It was a touch-and-go moment. The men were unnerved. But we won through. I was greatly helped by a lance-corporal who gathered a few of them together and made them follow him. I have wondered often and often who he was, but have never managed to trace him. He would have been recommended if I could have learned his name.

My pistol had the desired effect, and they all, unmanned for but a moment, scurried off as pell-mell and as fast as they ‘d come, and went over the top again like true Britons. I went too, to have a look around. It was all quite quiet.

If I could have found the individual who had given the order  for I think that some one had – there would have been a whole heap of trouble for him ; but I could fix the blame on no one. Fortunately it was only a section that had got jumpy. The rest, on the right, where the officer  was, were perfectly in hand.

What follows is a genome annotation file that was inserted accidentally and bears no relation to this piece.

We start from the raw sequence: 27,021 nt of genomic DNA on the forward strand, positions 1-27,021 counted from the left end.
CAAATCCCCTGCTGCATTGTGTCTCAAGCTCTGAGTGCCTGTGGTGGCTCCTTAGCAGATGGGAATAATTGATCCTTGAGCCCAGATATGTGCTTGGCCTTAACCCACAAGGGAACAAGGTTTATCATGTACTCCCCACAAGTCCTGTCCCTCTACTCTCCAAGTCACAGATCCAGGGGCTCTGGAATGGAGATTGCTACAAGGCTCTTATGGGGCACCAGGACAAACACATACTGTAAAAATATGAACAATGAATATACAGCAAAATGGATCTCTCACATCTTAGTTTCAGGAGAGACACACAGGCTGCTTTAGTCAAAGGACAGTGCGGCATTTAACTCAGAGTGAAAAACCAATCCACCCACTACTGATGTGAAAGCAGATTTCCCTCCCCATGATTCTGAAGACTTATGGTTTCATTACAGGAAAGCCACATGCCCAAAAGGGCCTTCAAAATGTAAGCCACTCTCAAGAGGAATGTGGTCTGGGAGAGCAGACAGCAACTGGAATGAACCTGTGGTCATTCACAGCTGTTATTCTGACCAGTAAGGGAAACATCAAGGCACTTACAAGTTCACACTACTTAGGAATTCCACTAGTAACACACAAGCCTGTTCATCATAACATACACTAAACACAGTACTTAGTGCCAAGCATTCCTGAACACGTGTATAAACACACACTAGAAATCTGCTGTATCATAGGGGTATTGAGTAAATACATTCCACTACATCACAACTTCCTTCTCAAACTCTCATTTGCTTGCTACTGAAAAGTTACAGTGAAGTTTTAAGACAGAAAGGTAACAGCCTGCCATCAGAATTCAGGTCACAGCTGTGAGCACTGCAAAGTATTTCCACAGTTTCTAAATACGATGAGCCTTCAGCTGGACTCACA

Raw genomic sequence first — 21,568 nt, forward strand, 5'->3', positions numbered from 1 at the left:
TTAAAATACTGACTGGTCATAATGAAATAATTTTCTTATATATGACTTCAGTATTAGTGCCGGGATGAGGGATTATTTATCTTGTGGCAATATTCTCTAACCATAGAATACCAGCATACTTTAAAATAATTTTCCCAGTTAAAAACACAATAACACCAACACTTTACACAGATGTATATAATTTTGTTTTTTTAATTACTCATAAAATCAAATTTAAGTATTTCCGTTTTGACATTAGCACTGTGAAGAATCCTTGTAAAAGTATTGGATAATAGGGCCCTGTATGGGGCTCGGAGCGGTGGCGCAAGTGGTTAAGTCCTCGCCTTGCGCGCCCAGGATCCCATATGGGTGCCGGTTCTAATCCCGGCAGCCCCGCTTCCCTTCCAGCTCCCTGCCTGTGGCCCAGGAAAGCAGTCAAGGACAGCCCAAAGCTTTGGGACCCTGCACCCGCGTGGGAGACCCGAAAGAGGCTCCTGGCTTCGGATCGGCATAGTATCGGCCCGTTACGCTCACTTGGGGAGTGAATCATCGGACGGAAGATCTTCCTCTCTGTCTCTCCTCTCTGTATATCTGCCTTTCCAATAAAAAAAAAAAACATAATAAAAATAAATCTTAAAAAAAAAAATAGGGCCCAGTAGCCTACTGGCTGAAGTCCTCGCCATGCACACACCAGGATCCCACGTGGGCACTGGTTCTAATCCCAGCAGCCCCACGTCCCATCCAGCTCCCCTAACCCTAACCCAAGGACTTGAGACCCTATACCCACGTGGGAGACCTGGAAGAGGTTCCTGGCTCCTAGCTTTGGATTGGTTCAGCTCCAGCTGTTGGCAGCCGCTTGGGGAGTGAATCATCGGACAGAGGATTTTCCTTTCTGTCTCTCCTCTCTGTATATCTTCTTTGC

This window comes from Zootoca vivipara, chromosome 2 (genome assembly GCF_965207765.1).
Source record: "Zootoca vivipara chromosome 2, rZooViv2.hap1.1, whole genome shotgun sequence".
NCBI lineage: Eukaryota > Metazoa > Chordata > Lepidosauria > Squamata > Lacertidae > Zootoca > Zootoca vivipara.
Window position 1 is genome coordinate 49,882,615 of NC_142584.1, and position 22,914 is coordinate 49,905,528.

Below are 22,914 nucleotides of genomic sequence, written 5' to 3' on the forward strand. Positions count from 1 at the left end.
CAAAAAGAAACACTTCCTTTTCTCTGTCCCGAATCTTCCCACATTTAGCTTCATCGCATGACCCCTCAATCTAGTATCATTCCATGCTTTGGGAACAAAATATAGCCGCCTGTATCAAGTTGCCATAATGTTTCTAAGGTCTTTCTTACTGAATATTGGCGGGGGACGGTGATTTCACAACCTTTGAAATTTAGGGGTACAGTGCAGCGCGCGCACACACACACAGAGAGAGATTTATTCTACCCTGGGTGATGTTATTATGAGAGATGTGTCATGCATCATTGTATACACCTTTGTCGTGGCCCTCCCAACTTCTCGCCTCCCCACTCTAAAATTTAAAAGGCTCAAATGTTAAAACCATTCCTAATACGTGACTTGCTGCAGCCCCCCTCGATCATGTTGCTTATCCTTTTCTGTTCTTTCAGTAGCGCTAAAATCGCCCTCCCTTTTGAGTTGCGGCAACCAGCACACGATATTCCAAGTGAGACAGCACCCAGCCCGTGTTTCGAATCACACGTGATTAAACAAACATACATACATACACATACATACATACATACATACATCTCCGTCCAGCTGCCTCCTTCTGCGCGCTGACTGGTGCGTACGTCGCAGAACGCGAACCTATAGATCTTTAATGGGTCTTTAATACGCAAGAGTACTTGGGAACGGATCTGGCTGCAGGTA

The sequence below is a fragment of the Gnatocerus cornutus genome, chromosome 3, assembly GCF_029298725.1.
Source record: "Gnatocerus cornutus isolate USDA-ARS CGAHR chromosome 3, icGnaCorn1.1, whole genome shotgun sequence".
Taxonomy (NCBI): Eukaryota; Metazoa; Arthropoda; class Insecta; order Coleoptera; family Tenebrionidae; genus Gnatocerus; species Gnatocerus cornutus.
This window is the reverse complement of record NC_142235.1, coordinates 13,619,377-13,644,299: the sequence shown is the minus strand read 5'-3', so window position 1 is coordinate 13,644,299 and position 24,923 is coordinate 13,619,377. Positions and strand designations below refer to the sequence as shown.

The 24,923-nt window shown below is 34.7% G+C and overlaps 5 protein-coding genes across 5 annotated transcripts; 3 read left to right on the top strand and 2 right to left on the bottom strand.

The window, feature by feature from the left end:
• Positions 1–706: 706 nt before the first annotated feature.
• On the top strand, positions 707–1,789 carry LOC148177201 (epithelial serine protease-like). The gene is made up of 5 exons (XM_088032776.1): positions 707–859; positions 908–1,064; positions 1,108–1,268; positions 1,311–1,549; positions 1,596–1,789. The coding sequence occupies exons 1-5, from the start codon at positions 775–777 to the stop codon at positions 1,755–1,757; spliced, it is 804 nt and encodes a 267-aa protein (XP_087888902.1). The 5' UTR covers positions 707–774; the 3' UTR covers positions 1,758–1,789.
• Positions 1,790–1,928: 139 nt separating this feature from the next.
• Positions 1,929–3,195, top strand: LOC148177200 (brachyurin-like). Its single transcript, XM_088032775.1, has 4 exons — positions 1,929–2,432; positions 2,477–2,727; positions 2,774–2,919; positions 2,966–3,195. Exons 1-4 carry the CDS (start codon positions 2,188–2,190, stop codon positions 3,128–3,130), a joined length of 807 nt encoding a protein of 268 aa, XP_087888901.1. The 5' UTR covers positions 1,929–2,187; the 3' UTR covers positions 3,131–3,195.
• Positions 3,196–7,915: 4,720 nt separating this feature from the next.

We managed to go on for two hundred yards and a little more, and our casualties were  astonishingly slight.

The next morning we came in for a particularly bad time. We were enfiladed from an enemy trench on our left. After a bit of hard work we got a barricade built, and it was a material help. But we had lost one of our best sergeants, and in the afternoon we had the cruel bad luck to lose one of our subalterns, Lieutenant Kemp – an invaluable boy. A sniper got him. Moreover, we had loved him, and his death, and the hard way we saw him die, cast gloom over us all. We were down now to two captains (including myself) and two subalterns (Lieutenants Maule and Murdoch), and the outlook was not rosy. The continual losing of officers depresses men badly. However, we had to carry on, and we did ; each one did his bit.

Every morning promptly at four the Turkish fusillade began, and it rarely ceased or slacked while the enemy could see to aim. They aimed well. But nothing out of the ordinary happened for a day or two. One evening a chit came through from headquarters : General evening after dark. presented his compliments, and desired me to breakfast with him the next morning.